Mike C. Evans, one of Emergex’s client managers based in our Toronto office, was asked for an interview by a journalist from Tech & Design. The article written provides an introduction to the government program of tax credits for SR&ED, as well as its challenges, especially for startups. Emergex is mentioned several times, especially for its ability to assist startups and other companies of all sizes in the claims process. Emergex also plays a role of education for startups, which by definition would be the first beneficiaries of SRED, but often do not know the program. Here’s an excerpt of this interview:
If you’re a startup developing experimental technology – and that’s most startups in Canada – the government wants to help you recoup a good chunk of the costs that come with cutting-edge R&D.
Administered by the Canada Revenue Agency, the Scientific Research & Experimental Development program (SR&ED) offers a tax credit for eligible R&D expenses. The program has no fixed budget, so all eligible claims are approved. Mike Evans, Client Manager for SR-ED consulting firm Emergex, says that in 2012 alone the program processed 25,000 claims worth $3.6 billion in tax credits.
“The government is helping innovation in Canada by reimbursing some of the R&D investments that these companies have made,” says Evans. “SR&ED has been around for 25 years and yet, believe it or not, you’d be amazed how many people don’t know about it, and worse, how many think they’re not eligible.”
Emergex, which has been in this business for 20 years, helps tech startups determine their eligibility for SR&ED claims, and as well to put together and file those claims.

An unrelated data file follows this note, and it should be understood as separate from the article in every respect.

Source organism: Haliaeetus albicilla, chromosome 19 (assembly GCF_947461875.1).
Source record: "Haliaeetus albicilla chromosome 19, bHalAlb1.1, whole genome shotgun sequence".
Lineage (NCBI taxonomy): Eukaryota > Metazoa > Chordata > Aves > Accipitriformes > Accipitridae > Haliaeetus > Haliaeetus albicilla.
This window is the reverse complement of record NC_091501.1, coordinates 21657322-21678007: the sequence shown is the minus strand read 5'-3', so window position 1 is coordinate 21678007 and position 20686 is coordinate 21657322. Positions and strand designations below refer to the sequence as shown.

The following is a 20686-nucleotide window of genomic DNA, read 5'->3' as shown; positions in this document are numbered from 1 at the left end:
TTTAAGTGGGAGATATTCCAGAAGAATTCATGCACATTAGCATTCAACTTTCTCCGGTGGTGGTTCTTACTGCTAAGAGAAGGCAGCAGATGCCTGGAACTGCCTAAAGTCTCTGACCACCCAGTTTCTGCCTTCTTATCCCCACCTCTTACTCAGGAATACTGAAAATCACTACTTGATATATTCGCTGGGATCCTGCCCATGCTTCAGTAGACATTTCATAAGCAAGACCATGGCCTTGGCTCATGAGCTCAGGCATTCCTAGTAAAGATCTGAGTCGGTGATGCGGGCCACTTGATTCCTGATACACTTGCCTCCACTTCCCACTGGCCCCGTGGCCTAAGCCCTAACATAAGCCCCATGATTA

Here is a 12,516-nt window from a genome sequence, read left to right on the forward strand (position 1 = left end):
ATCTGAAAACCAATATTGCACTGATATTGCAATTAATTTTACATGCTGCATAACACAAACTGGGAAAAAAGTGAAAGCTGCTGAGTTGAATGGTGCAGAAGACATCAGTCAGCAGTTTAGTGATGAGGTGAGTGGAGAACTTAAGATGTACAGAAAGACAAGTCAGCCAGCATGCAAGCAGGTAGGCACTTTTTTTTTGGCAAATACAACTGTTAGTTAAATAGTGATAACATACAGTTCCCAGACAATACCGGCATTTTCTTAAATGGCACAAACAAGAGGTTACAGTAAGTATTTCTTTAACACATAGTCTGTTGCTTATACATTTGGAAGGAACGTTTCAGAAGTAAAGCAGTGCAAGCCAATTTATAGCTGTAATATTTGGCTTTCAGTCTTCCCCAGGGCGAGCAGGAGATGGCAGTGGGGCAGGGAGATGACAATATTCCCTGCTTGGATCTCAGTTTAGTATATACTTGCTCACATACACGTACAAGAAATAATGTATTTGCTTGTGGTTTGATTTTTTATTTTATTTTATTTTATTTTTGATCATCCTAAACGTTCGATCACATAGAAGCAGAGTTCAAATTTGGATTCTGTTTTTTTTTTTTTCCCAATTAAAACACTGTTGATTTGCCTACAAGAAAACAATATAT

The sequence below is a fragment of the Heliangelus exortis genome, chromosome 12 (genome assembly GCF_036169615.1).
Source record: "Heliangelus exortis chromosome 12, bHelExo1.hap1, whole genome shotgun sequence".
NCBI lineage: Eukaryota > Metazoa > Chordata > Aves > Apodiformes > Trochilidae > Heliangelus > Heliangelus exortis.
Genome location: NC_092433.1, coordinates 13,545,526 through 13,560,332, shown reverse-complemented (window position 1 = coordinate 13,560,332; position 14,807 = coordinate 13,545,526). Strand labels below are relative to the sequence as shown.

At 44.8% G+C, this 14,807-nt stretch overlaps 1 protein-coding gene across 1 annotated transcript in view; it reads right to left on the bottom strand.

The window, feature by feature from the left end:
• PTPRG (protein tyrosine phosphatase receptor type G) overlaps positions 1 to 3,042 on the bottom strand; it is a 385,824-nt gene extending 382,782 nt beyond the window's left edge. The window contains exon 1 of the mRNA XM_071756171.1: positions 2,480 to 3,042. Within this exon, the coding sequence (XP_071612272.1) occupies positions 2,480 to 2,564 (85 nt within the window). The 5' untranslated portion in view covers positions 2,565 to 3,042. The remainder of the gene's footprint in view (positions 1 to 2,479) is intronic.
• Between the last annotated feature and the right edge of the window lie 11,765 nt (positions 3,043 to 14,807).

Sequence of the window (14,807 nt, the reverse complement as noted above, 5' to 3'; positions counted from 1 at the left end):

There are two parts to a claim. The first contains a 1400-word technical narrative describing why the R&D in question is eligible. The second part consists in a financial data collection that must be carefully right-sized (neither too much nor too little) to make sure the dollars being claimed match and support what’s actually been done. Success means recouping about 68% (for Ontario) of eligible salaries and in some case bonuses. A rejection or mishandled claim could lead to an audit, which Emergex is also well-equipped to defend.
“The biggest mistake startups make is when they try to file a claim themselves,” says Evans. “It’s a skilled, complex, sophisticated process. It’s not like filling out a T1 for your income tax return and 20 minutes later it’s done.”
Both parts are challenging. The technical narrative may seem straightforward, but “it’s where most of the claims are denied,” Evans says. “It’s knowing how to describe the technology in a way that meets some basic criteria: did the company have to overcome any technological uncertainties? Were there obstacles that had to be overcome that couldn’t be fixed by off-the-shelf solutions?”